As the sustainable food movement matures and expands, the national organization Slow Food USA is experiencing some growing pains over their future direction. Traditionally known for their work to promote biodiversity and preserving food cultures, at issue is their increased focus on the affordability of food. Josh Viertel, Slow Food USA’s president, in this thoughtful piece on the politics and pleasures of food, explains how one doesn’t preclude the other, and why we need both. From The Atlantic:
The Soul of Slow Food: Fighting for Both Farmers and Eaters
When my fiancée, Juliana, and I were farming, we grew the most beautiful produce I have ever seen. I do not mean to brag. It is sort of like being a parent, or a pet owner. Anyone who has grown food with love probably feels that way about the product of his or her labor. We grew 300 varieties of fruits, vegetables, herbs, and flowers, many heirloom varieties, and ingredients for cooking food from so many traditions. We sold them at a farmers’ market in a well-heeled neighborhood, and we charged a lot of money. We did not think twice about charging $16 per pound for salad greens. We knew what work went into it, we knew how good it was, and we knew it was worth it. We sold out. And we made $12,000 a year between the two of us. We thought we were doing pretty well.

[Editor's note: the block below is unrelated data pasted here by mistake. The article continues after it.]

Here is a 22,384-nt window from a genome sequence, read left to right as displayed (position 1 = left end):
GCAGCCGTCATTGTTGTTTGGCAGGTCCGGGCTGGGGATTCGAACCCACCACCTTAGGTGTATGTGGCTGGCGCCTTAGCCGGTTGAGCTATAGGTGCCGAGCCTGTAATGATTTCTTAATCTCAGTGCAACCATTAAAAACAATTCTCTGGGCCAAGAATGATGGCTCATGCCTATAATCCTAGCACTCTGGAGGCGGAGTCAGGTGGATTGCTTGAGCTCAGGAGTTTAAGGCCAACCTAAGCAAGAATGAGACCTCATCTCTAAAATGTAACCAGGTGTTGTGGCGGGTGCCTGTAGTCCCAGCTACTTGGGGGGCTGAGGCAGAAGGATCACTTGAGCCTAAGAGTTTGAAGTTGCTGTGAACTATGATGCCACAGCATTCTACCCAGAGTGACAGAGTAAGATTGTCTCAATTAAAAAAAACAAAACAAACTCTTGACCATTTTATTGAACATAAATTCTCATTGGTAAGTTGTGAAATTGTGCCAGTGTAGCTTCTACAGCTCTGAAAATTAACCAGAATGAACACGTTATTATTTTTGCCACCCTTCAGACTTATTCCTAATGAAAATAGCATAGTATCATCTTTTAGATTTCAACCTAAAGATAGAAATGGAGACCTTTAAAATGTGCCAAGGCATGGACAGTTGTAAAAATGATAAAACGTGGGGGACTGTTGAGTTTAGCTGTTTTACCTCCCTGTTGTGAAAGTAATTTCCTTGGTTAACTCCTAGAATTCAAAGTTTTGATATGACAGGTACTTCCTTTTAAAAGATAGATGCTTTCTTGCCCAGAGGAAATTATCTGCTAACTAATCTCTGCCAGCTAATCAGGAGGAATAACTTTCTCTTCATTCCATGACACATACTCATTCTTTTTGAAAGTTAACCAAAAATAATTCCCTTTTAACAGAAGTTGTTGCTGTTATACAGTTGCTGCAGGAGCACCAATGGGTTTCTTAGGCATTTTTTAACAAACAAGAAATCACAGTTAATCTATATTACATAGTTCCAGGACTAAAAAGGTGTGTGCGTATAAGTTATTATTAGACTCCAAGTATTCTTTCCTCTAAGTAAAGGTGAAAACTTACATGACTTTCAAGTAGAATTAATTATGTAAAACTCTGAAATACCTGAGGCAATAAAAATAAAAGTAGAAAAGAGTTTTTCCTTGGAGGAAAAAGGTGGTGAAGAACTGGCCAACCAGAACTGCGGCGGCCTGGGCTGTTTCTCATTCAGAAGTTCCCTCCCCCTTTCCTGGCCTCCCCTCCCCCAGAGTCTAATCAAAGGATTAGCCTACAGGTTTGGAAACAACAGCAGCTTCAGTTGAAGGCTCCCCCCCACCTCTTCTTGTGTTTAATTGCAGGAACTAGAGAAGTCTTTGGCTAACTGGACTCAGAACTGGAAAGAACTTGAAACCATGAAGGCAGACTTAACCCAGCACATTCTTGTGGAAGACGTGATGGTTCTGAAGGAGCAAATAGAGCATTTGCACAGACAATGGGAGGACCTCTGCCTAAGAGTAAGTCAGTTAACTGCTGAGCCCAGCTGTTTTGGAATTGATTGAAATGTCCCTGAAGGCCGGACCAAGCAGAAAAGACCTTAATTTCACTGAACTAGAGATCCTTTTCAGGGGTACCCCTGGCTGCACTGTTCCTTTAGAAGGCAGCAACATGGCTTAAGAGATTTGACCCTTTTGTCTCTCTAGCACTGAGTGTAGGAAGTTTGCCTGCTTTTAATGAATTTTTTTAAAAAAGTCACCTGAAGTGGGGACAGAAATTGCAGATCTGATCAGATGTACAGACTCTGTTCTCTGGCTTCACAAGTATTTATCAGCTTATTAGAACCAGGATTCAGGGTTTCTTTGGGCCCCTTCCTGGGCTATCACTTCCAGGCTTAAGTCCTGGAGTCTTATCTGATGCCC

When low-income people came to our stand with food stamps, we gave them two or three for the price of one. But something was broken. At $12,000, we had low incomes ourselves, and the only people we could feed had high incomes. I wanted to change the world, and I saw farming as a piece of that work. Fairness for the farmer seemed to mean injustice for the eater. Fairness for the eater seemed to mean injustice for the farmer. How could we simply choose to fight for one, with the knowledge that it undercut the other?
…One day, I want to grow and sell vegetables again. It may be the most satisfying work I have ever done. But we have a lot of work to do first. Because being a farmer should not mean earning a living that prices you out of eating the sort of food you grow. And people in your same income bracket should not be priced out of being your customer. Read more…